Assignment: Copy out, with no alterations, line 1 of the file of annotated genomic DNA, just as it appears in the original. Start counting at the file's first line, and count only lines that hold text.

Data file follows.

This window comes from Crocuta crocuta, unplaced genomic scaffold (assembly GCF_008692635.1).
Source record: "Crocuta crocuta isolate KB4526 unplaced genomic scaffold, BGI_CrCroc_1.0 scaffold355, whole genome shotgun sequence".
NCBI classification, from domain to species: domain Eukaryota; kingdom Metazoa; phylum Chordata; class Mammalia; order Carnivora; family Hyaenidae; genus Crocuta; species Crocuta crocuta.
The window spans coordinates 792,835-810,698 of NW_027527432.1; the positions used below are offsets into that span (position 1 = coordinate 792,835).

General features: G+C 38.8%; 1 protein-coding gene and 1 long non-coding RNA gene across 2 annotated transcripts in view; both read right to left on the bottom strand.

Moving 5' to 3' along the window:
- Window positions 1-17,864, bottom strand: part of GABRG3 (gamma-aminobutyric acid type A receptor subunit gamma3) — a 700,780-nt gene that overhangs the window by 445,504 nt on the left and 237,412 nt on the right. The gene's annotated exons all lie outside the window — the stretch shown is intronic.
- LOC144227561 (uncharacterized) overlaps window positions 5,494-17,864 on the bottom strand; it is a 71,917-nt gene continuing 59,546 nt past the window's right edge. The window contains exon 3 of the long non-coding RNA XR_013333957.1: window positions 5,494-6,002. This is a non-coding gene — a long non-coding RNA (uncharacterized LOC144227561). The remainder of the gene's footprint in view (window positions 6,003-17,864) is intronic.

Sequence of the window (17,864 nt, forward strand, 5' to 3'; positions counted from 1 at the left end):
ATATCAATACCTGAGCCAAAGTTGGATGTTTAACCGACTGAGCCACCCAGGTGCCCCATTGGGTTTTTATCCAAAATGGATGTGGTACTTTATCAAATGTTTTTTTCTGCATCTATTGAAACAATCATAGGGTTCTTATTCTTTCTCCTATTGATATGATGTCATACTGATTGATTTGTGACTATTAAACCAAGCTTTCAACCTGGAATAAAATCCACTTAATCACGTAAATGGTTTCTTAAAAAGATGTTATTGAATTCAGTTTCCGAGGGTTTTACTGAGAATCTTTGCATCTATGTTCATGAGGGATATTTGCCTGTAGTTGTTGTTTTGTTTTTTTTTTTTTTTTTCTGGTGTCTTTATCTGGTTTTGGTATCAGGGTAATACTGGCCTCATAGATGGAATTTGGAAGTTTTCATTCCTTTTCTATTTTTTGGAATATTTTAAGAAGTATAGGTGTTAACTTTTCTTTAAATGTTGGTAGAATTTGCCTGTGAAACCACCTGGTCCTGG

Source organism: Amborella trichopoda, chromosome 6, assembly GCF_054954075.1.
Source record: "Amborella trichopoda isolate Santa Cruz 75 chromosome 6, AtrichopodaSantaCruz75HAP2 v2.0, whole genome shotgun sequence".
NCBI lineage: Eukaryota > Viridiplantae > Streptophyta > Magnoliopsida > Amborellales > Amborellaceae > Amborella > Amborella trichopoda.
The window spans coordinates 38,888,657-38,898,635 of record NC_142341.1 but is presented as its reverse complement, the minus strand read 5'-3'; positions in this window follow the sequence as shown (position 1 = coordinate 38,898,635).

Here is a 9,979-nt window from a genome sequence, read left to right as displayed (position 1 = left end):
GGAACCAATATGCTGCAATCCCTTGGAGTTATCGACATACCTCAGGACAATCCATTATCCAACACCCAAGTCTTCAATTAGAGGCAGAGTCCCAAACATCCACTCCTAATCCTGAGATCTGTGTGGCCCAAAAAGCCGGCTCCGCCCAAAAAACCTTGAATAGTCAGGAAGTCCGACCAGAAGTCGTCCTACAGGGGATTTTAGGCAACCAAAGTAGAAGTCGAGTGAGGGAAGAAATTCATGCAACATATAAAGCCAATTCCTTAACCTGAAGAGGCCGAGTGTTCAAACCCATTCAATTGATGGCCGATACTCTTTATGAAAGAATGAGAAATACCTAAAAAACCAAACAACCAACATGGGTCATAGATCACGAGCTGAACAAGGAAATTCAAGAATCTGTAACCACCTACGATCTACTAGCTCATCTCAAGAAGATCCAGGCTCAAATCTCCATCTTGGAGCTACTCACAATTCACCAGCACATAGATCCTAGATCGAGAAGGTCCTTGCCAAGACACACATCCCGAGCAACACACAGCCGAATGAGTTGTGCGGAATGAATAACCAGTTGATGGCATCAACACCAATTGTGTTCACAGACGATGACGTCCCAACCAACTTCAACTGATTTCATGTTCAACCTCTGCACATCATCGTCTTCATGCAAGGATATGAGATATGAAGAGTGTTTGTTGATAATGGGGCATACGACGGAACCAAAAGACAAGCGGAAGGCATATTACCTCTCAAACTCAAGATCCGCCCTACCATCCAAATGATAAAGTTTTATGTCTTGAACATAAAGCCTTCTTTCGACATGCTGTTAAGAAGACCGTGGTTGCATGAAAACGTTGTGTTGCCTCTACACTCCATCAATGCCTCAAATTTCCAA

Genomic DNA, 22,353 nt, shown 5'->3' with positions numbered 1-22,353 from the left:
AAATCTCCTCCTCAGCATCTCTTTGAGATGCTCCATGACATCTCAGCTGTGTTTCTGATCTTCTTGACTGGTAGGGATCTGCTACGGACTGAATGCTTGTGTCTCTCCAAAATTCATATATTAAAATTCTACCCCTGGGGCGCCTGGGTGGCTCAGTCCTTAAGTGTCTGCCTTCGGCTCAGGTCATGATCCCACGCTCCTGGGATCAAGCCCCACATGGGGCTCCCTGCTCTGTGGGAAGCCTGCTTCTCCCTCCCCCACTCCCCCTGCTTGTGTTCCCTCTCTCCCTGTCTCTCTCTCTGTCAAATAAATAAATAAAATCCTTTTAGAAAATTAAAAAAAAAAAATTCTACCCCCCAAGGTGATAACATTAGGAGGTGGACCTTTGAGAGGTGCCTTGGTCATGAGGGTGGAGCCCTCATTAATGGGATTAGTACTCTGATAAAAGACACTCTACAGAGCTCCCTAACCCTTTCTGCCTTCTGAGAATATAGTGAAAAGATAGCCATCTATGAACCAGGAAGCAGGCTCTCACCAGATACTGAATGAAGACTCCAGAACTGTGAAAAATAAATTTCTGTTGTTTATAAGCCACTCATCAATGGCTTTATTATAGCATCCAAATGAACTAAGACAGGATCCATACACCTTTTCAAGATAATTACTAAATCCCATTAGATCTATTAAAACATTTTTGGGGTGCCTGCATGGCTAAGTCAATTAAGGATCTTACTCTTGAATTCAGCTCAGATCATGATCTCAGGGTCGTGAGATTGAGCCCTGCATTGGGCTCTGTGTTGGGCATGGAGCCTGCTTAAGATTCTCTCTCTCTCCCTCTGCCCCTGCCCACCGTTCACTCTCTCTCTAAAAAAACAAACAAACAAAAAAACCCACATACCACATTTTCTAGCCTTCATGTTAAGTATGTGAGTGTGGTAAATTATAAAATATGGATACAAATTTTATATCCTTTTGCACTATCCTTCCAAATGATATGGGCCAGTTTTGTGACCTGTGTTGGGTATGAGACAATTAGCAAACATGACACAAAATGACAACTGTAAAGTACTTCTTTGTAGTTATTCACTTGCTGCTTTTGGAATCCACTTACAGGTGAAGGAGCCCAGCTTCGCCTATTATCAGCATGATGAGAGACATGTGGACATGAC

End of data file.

This window comes from Crocuta crocuta, unplaced genomic scaffold (assembly GCF_008692635.1).